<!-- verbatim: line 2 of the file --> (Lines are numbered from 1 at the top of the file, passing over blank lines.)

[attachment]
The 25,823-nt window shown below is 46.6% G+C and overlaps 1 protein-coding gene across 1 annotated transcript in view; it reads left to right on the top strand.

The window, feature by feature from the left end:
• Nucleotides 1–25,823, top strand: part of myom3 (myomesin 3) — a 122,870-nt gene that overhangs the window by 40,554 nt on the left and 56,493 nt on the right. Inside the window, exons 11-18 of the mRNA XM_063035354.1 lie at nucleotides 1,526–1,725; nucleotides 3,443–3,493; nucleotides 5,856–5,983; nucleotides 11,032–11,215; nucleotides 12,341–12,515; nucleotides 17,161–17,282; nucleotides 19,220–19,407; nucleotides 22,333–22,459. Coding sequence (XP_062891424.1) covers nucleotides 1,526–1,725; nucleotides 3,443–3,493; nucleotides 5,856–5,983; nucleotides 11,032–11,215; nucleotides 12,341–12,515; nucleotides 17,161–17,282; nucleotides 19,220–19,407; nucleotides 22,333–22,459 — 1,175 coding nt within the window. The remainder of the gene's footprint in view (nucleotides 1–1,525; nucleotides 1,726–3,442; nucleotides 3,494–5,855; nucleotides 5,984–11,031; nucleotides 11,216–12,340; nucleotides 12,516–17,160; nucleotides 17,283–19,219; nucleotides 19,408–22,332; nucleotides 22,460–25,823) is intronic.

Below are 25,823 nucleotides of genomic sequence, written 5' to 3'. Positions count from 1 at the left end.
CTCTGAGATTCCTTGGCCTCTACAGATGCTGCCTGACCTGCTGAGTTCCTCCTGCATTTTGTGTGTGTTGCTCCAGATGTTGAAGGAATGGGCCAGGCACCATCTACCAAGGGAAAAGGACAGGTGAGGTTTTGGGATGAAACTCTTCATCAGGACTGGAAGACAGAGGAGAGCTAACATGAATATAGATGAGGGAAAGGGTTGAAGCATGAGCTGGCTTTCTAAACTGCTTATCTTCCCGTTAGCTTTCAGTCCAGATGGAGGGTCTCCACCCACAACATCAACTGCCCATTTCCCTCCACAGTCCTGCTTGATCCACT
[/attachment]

The window, feature by feature from the left end: